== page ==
This is at the body shell end of things, of course. Under the curves, there are still straight line struts (compression) and ties (tension) in the case of load-bearing items such as tie-rods, swinging arms, safety cages and so on.

But we have now entered the era of curvy load-bearing structures. This is driven by additive manufacturing (AM) – which allows complex structures to be easily made – and, more latterly, topology optimisation and generative design CAD software. This latter process can deliver organic structures, spitting them out in the thousands for any one set of constraining design criteria, so that we end with car space frames or motorbike frames that are organic in nature. Topology optimisation delivers less extreme organic designs, but will still produce curved load-bearing elements. Computation time for both can be lengthy.

At the recent Manufacturing and Engineering exhibition conference ( in Newcastle last month, Matthew Gilbert, professor, Centre for Advanced Additive Manufacturing, Sheffield University, challenged this ‘modern’ design approach, as regards load-bearing elements. He talked about layout optimisation to achieve space-efficient lightweight AM-produced structures, with an emphasis on the use of straight line struts and ties as the optimum. Asking a curved beam to take an axial load isn’t good mechanics.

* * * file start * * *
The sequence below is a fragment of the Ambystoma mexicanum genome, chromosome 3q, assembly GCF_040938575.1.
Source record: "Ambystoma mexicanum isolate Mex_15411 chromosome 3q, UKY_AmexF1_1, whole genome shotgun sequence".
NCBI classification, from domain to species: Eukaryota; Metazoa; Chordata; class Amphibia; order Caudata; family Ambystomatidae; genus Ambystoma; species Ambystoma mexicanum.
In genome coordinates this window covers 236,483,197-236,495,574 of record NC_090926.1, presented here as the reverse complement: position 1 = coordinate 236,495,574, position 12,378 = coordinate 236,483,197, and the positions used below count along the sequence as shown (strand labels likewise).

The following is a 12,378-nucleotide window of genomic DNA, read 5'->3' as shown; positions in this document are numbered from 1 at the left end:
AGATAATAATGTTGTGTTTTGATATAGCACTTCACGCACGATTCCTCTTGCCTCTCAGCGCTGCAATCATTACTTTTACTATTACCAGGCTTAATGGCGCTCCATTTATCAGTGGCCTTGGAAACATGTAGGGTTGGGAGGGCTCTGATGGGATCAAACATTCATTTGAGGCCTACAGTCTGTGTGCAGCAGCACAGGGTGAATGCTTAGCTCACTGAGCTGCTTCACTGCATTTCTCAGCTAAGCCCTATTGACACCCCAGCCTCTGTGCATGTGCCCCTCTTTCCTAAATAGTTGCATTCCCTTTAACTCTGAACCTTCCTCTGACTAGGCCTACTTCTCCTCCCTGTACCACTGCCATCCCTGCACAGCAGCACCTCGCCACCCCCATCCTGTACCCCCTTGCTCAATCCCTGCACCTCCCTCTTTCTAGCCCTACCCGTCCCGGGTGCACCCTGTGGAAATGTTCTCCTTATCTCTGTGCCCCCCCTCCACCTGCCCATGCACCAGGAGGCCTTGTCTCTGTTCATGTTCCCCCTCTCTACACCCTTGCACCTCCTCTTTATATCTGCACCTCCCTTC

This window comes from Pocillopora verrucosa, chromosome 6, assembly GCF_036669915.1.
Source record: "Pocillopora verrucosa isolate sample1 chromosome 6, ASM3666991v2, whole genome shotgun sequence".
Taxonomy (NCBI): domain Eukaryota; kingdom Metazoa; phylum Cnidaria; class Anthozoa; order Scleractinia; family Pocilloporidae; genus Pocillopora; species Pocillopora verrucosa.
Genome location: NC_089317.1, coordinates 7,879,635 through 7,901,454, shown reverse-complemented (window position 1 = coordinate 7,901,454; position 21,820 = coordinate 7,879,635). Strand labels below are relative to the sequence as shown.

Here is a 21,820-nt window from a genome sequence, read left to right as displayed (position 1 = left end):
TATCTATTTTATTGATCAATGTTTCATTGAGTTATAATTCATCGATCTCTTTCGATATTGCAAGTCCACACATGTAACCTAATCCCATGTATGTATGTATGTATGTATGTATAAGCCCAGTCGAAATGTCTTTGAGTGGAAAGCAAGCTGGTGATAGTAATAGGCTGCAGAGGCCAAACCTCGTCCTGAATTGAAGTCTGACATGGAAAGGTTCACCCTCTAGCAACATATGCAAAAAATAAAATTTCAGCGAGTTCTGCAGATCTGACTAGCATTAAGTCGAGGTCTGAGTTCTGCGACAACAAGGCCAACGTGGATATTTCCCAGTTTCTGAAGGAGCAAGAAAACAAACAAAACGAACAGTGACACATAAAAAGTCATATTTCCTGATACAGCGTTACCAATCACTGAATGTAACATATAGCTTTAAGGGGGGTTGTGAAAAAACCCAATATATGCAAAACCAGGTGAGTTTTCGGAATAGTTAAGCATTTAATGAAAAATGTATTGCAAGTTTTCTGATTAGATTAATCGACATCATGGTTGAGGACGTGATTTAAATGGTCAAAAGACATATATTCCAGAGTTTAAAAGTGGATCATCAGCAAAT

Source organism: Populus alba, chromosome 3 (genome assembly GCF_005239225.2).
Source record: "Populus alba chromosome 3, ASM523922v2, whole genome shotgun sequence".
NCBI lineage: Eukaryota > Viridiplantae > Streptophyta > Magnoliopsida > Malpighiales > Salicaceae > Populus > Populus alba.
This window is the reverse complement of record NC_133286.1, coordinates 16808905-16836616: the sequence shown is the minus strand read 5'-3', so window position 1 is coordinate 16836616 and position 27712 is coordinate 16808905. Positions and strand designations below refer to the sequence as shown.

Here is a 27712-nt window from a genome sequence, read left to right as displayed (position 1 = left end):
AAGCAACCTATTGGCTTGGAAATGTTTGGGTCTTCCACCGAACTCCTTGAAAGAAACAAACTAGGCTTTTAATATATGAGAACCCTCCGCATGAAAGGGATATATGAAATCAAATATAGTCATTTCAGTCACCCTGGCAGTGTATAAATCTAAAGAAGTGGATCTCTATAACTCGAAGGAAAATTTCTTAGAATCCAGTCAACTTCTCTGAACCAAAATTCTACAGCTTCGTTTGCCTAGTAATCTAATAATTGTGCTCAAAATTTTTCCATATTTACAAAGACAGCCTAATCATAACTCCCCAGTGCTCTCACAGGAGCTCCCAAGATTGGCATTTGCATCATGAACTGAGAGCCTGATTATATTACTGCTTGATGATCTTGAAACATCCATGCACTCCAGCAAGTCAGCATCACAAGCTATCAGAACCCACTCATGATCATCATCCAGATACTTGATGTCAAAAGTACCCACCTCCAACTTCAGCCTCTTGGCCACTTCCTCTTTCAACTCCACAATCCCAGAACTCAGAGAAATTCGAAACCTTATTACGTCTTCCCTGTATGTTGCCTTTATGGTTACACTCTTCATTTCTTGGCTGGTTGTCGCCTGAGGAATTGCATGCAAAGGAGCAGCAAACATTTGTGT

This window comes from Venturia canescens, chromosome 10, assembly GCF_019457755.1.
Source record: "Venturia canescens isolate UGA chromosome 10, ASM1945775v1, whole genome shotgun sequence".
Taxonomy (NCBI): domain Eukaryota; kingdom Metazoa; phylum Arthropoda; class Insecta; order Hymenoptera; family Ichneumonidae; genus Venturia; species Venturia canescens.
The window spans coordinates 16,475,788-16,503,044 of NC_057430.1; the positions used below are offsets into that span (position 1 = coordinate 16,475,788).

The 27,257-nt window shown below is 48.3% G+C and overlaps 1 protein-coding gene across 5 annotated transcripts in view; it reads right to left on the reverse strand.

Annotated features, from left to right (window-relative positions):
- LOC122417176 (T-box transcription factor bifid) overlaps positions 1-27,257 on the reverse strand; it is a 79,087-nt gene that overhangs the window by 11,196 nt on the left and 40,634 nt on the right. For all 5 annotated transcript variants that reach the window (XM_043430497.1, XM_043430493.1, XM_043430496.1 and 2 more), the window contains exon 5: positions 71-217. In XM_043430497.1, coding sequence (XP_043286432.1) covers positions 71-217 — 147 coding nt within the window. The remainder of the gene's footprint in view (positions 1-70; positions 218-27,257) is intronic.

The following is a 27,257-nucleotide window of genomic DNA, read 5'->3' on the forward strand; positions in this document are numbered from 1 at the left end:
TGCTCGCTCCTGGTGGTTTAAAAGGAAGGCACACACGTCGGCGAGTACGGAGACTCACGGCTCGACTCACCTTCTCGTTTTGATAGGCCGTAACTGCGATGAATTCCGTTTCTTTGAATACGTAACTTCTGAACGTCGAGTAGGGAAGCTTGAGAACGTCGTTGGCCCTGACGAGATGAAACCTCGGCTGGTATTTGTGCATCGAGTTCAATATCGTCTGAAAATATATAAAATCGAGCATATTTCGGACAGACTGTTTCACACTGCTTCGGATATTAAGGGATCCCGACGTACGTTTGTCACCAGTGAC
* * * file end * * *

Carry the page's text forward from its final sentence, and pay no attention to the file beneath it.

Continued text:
Sheffield University spin-out company LimitState’s ( Form software can quickly generate load-bearing AM structures, and Professor Gilbert, who is associated with that company, gave some examples: the much talked about GE AM engine bracket competition of 2013 (, where Form can generate a solution equivalent to the winner in seconds and a better one if longer is taken; Altair’s topology-optimised AM-produced satellite frame, where Form quickly delivers an optimised, less organic, less complex and better outcome; an AM-produced aircraft rear flap pivot bracket that topology optimisation reduced in weight by 40% versus Form’s 60%, with computation taking two minutes not 24 hours; and Autodesk’s/Airbus’ ‘bionic partition’ (, a generatively-designed complex AM structure where a more optimal outcome, achieved faster would again be possible by using Form, which, incidentally, draws partly on a maths paper of 1904.

Curvy organic structures look sexy and modern, sure. But for optimum performance with minimum material use and envelope in load-bearing cases, straight lines are best (where other constraints do not negate that). And the processing power required to originate the latter is a desktop PC running for a few minutes, not high power computers taking several hours, days or even weeks. Basically, just because you can doesn’t mean you should.